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Inside Biden’s effort to shut down Gitmo

Washington Examiner logo Washington Examiner 1/16/2023 Jerry Dunleavy
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Joe Biden vowed to shut down the terrorist prison at Guantanamo Bay when he was running for president.

Two years into his presidency, however, the facility is still open, and even as he tries to shutter it, news of his administration's push for plea deals with the 9/11 plotters suggest the prison could be here to stay and demonstrate the fraught political minefield he is attempting to walk across.

Pretrial hearings for the yet-to-start trial have been repeatedly canceled as the Biden administration seeks to strike a deal with the al Qaeda members. Negotiations between the prosecutors and defense attorneys, which began in March 2022, could reportedly result in plea deals in which capital punishment would not be a possible punishment for 9/11 mastermind Khalid Sheikh Mohammed and his four co-defendants.

Top Republicans have criticized any deal that would take the death penalty off the table.

Biden has continued his efforts to shut the prison down. But even if plea deals were secured with Mohammed and his co-conspirators, Republicans would seek to block those men from ever leaving the facility.

The $768 billion National Defense Authorization Act passed in late 2022 included provisions that continued to bar the use of Pentagon funds to transfer the prison's detainees to certain foreign countries and banned using Pentagon funds to transfer certain detainees at Guantanamo Bay (including the men responsible for 9/11) into the United States.

Biden signed the NDAA into law in December 2022 but included a signing statement criticizing those provisions, signaling his desire to keep his options open on closing the prison.


“These provisions unduly impair the ability of the executive branch to determine when and where to prosecute Guantánamo Bay detainees and where to send them upon release,” Biden wrote. “In some circumstances, these provisions could make it difficult to comply with the final judgment of a court that has directed the release of a detainee on writ of habeas corpus, including by constraining the flexibility of the executive branch with respect to its engagement in delicate negotiations with foreign countries over the potential transfer of detainees."

Biden added, “I urge the Congress to eliminate these restrictions.”

The 9/11 case at Guantanamo Bay has been delayed many times following unfavorable Supreme Court decisions under President George W. Bush and an abandoned effort by President Barack Obama to try the men in a New York City federal court, with President Donald Trump vowing to keep the prison open and Biden now quietly working to end detainee operations there.

Last month, the New York Times reported that the U.S. military had put together plans to replace the current two-story 1954-era hospital at Guantanamo Bay with a new $435 million “Ambulatory Care Center” to provide healthcare to the hundreds of military prison guards stationed on the island. The first stage of proposed construction comes at a price tag of $187 million and would need to be approved by Congress in the budget for 2024.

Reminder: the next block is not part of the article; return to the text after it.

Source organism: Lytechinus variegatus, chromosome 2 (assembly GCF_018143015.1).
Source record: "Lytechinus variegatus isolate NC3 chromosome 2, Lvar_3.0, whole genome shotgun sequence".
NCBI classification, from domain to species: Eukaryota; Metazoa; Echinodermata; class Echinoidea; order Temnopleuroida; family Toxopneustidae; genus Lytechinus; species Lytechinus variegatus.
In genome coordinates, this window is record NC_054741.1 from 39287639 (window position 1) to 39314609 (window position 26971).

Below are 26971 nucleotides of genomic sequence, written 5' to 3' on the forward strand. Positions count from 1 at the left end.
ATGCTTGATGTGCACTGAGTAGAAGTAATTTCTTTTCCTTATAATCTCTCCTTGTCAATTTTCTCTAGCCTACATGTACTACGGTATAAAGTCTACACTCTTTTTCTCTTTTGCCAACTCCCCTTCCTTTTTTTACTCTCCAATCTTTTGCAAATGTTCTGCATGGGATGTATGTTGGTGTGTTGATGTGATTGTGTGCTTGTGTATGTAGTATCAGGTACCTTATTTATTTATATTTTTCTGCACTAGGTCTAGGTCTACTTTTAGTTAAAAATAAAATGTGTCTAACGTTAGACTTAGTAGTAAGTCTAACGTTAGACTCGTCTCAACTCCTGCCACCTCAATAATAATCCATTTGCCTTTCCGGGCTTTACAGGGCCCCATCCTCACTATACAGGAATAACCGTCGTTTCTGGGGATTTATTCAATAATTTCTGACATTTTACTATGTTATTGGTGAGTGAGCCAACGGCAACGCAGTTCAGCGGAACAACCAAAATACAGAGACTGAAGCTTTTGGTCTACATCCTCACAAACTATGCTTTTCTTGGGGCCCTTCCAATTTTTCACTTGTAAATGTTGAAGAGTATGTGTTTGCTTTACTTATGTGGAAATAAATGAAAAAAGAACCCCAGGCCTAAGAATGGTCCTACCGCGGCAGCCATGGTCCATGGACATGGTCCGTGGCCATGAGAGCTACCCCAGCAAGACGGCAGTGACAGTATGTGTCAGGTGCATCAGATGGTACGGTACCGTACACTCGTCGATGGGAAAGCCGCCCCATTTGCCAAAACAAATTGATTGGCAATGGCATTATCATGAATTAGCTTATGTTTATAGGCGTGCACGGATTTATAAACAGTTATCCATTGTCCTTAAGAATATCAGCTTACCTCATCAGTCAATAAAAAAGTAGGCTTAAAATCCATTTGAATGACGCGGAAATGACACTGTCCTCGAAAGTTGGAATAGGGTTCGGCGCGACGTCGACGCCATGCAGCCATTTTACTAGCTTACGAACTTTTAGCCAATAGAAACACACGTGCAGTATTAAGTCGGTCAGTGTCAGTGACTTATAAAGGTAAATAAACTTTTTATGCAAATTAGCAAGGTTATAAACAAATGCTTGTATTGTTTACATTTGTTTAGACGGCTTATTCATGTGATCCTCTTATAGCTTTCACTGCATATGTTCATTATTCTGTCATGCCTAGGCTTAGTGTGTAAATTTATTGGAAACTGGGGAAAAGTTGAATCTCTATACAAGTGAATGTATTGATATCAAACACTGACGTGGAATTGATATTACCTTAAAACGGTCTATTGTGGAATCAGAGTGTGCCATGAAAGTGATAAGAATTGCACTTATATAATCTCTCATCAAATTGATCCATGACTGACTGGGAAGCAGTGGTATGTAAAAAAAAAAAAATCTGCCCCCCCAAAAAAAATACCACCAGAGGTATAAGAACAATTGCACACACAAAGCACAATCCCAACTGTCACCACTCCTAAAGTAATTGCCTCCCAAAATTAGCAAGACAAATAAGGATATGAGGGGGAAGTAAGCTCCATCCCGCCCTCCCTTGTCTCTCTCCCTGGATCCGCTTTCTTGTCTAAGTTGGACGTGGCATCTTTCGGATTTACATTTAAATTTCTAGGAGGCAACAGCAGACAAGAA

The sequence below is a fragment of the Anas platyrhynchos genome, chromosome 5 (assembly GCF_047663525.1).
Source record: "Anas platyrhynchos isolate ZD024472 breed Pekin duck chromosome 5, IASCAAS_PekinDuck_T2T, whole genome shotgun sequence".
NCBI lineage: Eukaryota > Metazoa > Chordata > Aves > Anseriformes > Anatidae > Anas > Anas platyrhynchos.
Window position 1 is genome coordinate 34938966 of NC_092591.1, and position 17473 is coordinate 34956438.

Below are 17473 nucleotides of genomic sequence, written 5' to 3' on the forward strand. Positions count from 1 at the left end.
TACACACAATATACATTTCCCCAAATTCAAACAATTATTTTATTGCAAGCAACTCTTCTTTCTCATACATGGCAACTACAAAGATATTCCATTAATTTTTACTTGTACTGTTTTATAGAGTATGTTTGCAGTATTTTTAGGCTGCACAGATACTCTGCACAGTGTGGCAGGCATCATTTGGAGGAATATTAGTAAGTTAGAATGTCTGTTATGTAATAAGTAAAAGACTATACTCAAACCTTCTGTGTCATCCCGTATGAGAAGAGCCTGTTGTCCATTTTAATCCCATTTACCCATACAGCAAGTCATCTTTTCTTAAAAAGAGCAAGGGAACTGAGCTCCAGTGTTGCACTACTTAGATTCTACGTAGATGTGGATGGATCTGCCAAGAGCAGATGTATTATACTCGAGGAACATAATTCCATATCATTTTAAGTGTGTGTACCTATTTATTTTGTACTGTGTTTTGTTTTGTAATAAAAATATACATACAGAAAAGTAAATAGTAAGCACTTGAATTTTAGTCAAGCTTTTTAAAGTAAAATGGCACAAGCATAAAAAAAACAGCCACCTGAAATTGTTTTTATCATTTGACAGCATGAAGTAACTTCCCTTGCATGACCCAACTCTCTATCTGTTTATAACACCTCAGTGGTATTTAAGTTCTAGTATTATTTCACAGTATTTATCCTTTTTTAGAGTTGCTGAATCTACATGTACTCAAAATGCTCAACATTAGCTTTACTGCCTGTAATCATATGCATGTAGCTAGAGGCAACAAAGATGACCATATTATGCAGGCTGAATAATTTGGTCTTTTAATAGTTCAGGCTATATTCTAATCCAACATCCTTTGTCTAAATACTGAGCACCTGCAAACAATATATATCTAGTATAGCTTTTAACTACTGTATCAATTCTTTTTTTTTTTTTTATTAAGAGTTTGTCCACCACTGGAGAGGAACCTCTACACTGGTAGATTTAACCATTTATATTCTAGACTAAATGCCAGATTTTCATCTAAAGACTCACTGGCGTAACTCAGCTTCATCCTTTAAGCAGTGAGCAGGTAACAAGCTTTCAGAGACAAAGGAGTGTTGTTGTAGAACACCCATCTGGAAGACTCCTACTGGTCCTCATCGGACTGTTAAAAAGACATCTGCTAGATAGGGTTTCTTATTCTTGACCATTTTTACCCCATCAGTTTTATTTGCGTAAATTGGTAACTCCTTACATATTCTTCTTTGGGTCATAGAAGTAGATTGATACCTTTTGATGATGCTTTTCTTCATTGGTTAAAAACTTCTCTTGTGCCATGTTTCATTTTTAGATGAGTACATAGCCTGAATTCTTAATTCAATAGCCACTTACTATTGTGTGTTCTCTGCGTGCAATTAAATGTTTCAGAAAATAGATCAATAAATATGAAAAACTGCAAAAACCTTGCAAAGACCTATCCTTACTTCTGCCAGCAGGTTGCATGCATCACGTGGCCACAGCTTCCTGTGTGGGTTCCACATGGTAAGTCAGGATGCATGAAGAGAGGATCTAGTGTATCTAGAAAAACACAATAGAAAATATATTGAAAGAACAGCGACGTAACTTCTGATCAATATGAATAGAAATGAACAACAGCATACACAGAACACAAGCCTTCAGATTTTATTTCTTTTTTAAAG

Despite the massive proposed construction project, the Biden Pentagon quickly insisted that the plan was still to shut down the prison.

“The United States is focused on responsibly reducing the detainee population and ultimately closing the Guantanamo Bay detention facility,” a Pentagon spokesman said in response to the report.

When the Washington Examiner visited Guantanamo Bay for 9/11 pretrial hearings held at the island war court in September 2021, significant construction in preparation for a potential trial was ramping up at the naval’s base’s “Camp Justice” despite Biden’s pledge to shutter the detention facility.

When asked in February 2021 about Biden’s intention to shut down the Guantanamo Bay prison, then-White House press secretary Jen Psaki said, “That certainly is the goal and our intention.” The White House has reiterated that stance.

The State Department announced in July 2021, just ahead of the Taliban takeover of Kabul that August, that it was releasing Guantanamo Bay detainee Abdul Latif Nasir — a Moroccan citizen who was a key al Qaeda leader and bin Laden associate who had spent years fighting alongside the Taliban in the 1990s and after the U.S. invasion.


The Biden administration refused to send a witness to testify at a Democratic-led Senate hearing in December 2021 about shutting down the detention facility as Republicans compared Biden's efforts to shut down the Cuban prison to the chaotic U.S. withdrawal from Afghanistan.


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Tags: Guantanamo Bay, Justice Department, 9/11, Joe Biden, KSM

Original Author: Jerry Dunleavy

Original Location: Inside Biden’s effort to shut down Gitmo


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